Sunday, June 16, 2013

56 Dwight Street, New Haven, CT

56 Dwight Street, New Haven, CT. 1862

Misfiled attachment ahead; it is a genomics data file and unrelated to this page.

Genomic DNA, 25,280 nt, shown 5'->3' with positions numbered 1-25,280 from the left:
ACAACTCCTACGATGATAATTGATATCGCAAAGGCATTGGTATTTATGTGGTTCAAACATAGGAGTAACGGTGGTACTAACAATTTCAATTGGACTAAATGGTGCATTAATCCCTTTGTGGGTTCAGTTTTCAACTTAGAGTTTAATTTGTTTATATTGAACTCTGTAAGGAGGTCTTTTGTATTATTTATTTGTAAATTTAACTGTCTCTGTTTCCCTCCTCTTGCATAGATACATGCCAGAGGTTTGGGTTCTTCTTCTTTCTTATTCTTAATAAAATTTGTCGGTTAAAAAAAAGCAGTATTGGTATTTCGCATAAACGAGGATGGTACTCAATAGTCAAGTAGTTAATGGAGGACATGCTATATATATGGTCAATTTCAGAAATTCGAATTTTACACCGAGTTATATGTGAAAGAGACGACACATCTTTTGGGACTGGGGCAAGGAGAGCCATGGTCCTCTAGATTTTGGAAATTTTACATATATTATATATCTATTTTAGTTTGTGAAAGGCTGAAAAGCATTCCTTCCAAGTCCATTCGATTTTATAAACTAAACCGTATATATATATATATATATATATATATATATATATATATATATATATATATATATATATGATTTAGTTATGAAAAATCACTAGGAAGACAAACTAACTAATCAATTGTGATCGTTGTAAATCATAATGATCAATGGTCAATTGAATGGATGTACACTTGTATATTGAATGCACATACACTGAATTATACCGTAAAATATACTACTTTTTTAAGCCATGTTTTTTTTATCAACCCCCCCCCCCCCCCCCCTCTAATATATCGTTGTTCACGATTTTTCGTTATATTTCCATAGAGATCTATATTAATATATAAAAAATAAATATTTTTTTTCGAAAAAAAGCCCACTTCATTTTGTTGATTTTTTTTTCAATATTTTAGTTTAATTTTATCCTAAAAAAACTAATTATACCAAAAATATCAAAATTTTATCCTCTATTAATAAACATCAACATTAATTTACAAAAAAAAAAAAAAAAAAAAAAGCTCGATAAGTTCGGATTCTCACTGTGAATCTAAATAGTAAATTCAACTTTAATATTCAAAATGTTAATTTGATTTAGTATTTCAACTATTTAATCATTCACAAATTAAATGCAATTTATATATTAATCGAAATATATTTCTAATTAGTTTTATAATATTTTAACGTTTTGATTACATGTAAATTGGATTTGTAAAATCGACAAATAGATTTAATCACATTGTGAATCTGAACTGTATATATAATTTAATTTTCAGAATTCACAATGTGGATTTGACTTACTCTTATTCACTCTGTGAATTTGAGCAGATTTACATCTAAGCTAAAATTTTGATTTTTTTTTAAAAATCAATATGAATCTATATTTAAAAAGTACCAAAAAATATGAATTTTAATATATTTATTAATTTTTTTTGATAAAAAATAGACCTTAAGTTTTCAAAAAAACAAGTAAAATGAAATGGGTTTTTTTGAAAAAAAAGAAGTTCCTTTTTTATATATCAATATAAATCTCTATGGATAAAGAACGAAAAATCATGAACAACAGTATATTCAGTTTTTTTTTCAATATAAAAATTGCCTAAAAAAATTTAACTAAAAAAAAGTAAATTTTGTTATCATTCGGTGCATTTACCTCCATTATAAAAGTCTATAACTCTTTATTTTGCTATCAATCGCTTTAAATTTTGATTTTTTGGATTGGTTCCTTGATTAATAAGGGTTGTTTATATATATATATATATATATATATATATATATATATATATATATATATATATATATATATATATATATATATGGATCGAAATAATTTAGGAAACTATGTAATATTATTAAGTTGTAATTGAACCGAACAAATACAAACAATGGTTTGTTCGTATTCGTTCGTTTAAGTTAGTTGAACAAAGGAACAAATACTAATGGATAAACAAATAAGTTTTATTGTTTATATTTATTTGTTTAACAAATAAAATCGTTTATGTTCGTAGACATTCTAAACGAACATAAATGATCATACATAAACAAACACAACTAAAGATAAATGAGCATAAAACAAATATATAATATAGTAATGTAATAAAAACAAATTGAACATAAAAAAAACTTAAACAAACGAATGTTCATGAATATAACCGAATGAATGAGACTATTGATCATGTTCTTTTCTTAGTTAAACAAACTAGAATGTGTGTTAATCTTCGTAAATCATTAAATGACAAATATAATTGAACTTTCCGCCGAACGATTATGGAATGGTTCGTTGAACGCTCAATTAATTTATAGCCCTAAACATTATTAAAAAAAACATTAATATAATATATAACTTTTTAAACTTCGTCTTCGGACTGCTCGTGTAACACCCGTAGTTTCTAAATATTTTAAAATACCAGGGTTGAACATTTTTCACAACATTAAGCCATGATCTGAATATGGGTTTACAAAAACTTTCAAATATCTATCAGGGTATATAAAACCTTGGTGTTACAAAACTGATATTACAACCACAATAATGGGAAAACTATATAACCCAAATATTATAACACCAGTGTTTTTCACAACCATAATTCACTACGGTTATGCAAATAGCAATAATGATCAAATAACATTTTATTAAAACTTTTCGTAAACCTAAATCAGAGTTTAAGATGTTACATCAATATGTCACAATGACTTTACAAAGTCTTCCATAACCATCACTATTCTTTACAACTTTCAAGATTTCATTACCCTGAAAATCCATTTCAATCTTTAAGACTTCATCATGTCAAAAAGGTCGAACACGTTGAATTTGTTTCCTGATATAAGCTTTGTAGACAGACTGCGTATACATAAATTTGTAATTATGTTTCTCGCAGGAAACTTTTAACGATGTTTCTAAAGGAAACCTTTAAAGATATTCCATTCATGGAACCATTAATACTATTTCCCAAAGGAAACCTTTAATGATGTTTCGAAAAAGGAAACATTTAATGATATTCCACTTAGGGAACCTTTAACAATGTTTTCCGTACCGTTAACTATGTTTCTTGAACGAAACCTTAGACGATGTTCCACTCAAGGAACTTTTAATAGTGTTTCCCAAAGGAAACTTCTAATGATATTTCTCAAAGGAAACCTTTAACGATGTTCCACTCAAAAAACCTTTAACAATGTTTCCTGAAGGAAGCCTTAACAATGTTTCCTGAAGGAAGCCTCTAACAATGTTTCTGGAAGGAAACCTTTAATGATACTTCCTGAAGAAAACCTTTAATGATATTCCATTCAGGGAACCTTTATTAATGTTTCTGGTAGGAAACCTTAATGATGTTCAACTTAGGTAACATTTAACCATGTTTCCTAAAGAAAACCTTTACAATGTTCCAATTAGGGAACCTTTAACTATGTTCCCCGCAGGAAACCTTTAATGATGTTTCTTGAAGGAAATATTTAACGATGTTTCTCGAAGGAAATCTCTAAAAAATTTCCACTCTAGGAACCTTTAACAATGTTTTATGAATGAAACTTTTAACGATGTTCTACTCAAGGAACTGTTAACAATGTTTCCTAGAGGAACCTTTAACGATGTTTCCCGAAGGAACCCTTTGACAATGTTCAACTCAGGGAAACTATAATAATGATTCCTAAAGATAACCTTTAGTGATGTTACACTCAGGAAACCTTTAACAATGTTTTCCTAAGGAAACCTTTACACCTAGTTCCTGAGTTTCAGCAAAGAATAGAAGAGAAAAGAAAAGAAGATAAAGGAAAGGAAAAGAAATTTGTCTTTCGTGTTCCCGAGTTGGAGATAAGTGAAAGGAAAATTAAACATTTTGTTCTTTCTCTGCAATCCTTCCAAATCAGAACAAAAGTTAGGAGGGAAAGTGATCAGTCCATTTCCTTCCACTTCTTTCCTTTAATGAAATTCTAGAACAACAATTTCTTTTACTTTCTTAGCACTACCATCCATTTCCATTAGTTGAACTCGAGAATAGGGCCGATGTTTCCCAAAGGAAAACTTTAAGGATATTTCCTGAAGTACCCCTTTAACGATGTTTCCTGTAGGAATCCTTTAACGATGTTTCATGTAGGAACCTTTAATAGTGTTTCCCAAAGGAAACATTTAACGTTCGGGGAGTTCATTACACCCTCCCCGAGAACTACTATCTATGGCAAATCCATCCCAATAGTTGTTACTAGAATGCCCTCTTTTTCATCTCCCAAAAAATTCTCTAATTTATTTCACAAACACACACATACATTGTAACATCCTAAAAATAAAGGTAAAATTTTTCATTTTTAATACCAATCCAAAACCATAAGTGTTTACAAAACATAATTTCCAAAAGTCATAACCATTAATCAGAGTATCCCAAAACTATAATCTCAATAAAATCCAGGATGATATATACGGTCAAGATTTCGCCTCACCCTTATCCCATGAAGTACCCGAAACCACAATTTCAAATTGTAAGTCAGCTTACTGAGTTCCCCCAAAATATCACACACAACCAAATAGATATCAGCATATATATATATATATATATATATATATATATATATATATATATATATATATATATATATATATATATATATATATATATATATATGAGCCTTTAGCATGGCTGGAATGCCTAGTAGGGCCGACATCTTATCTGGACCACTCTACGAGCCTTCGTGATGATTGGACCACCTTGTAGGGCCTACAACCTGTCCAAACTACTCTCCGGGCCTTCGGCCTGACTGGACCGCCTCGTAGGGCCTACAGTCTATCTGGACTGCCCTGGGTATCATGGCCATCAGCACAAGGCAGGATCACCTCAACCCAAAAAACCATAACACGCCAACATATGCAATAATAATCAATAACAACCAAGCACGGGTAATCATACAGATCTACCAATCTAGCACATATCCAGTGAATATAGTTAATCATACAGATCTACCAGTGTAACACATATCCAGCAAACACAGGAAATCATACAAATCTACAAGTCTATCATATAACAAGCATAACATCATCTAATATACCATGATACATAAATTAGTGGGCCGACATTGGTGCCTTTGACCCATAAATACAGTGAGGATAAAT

This house is one of the lesser known Italianate villas in New Haven, but it is a real gem. The neighborhood it once belonged to was destroyed in the mid 20th century for a highway that was never finished, leaving it stranded. The house follows the symmetrical plan with a projecting center bay topped by a pediment which, strangely, is enclosed and paneled rather than open. The house is constructed of wood with filleted corners on the verge boards. It has a hip roof and cupola, pictured below, with a simple cornice of architrave, an empty frieze on the front (it is pierced by windows on the sides), and very plain brackets. The actual cornice has less of a dramatic appearance because of the paint scheme on the house that seems to ignore the function paint fills by articulating architectural elements. The real fascination with this house are the windows on the front of the facade, all of which have almost oversized brackets featuring bead molding and voussoirs, or keystones, atop the window frame.The first floor windows are topped with a delightfully uncommon broken ogee (or swan neck) pediments that have a carved palmette at the center. The space inside the pediment is paneled with a shape that follows the pediment's curve (these filled in pediments are strange!). The second floor windows have open round pediments with again a carved palmette at the center. The center window on the second floor is triple, a common treatment of the central window on symmetrical houses, but the curved pediment only appears on the center part of the window. Also the central window lacks the voussoirs and has paneling in their place. The front door was once surrounded by a curved glass transom and sidelights, but these have been filled in. The bracketed porch is held up by pairs of Ionic columns. The house strongly resembles the Perit house in its door and porch. Indeed, 56 Dwight is in some ways a zanier copy of the sober Hillhouse example. The sides of the house are plainer, enlived by bay and occasional round headed windows, and express the house's three stories more. The house is currently owned by a nearby church. I really wish it were repainted...nothing can damage a good house like dull paint!

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